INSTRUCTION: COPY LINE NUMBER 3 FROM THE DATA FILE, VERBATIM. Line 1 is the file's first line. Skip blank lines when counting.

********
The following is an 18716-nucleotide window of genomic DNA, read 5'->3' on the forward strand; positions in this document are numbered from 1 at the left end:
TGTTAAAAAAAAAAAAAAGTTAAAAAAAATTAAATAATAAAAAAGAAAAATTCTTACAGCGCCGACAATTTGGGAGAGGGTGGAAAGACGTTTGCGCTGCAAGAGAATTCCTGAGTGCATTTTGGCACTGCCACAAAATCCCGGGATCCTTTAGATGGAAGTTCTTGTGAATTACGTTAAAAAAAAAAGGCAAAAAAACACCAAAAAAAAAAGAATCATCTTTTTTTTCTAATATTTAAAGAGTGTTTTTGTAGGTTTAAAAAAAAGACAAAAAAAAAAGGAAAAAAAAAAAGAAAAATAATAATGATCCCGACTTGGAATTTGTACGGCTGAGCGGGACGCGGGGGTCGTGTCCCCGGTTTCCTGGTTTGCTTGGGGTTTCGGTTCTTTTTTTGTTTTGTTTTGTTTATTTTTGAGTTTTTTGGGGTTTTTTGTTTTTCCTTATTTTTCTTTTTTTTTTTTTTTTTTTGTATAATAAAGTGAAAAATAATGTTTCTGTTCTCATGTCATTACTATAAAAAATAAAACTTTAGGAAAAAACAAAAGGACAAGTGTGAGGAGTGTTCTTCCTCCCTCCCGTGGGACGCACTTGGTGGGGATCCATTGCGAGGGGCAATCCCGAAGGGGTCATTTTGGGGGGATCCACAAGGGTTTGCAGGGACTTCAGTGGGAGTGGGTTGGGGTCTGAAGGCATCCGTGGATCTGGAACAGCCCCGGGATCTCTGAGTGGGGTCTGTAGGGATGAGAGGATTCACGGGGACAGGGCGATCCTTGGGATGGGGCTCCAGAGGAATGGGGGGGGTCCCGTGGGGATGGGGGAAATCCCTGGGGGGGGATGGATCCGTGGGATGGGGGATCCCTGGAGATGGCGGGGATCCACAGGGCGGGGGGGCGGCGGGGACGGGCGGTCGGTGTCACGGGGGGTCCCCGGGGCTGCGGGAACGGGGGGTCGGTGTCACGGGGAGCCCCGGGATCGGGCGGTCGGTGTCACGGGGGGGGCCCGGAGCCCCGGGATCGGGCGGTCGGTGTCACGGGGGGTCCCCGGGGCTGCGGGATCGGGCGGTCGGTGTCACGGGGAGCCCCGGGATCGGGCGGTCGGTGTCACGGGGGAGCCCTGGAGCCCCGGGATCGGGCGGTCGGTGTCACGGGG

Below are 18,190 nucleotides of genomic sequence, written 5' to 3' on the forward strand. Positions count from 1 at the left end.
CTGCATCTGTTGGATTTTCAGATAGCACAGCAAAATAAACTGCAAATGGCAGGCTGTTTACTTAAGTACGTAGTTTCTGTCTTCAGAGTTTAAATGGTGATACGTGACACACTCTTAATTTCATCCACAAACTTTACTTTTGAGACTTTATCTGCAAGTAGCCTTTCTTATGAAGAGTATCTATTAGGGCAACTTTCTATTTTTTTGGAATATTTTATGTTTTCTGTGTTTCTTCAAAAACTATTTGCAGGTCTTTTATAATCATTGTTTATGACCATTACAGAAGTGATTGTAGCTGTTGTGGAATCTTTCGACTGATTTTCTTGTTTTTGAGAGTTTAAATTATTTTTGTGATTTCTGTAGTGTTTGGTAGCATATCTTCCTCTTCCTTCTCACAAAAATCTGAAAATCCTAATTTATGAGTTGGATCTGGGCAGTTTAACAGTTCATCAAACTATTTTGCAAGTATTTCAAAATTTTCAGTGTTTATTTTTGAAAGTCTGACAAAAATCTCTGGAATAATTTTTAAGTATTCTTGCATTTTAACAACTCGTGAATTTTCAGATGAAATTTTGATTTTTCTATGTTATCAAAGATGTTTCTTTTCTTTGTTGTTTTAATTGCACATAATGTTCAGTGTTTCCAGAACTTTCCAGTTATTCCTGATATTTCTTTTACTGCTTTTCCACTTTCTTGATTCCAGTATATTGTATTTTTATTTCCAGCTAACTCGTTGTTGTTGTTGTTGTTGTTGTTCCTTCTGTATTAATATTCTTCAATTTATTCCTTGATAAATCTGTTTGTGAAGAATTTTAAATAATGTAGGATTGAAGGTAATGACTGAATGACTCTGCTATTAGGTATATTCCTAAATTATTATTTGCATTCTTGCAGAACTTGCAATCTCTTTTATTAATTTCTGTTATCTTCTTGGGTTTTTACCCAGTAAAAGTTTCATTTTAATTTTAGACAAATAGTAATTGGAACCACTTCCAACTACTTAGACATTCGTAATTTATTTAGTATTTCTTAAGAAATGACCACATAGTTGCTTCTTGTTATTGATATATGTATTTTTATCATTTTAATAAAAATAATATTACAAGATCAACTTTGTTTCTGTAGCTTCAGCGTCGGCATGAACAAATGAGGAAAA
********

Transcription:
Below are 18,190 nucleotides of genomic sequence, written 5' to 3' on the forward strand. Positions count from 1 at the left end.